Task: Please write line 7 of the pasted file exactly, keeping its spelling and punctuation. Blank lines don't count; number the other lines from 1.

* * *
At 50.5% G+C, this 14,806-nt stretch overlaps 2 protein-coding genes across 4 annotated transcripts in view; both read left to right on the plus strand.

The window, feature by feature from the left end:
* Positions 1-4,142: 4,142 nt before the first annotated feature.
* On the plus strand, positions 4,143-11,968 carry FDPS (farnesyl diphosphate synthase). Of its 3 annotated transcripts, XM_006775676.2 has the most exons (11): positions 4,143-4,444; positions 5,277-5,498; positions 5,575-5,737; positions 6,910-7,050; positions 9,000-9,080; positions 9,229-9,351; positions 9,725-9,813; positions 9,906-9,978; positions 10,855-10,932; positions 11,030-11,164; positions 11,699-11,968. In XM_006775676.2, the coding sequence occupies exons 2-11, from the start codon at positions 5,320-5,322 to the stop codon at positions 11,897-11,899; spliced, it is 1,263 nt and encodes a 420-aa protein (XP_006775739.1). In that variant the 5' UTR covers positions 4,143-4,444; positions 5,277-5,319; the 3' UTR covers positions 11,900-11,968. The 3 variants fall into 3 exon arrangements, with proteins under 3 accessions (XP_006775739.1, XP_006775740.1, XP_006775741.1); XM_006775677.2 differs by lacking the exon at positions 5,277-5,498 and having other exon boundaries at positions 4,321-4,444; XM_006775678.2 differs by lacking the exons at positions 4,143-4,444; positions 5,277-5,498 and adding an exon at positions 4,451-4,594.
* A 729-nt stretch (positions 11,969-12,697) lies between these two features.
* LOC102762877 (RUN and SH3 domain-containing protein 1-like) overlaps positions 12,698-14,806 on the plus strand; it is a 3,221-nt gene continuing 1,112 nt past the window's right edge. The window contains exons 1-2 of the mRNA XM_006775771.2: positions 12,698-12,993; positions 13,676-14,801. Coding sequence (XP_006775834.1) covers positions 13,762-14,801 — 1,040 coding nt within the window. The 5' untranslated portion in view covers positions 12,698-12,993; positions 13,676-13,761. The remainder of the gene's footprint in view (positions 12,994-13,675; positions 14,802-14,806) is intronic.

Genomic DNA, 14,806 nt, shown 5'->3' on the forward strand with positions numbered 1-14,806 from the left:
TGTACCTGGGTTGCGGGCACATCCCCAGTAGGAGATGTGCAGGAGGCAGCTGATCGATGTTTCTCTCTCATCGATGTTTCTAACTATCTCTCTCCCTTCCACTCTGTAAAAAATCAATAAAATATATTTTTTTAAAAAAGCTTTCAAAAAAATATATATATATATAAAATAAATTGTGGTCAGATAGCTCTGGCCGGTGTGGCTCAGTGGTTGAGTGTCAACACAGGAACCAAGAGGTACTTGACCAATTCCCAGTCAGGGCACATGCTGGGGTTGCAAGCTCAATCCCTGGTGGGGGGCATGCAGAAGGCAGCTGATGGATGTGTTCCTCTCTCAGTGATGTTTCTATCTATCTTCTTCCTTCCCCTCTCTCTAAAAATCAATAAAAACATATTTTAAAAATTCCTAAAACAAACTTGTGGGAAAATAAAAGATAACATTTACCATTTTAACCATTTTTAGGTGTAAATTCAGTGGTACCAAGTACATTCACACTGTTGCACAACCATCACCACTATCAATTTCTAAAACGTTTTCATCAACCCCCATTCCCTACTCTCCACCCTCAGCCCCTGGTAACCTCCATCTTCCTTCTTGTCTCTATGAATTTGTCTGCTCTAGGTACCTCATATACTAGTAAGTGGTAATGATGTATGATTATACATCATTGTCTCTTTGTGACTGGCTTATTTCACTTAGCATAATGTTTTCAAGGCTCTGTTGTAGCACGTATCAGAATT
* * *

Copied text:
Genomic DNA, 14,806 nt, shown 5'->3' on the forward strand with positions numbered 1-14,806 from the left: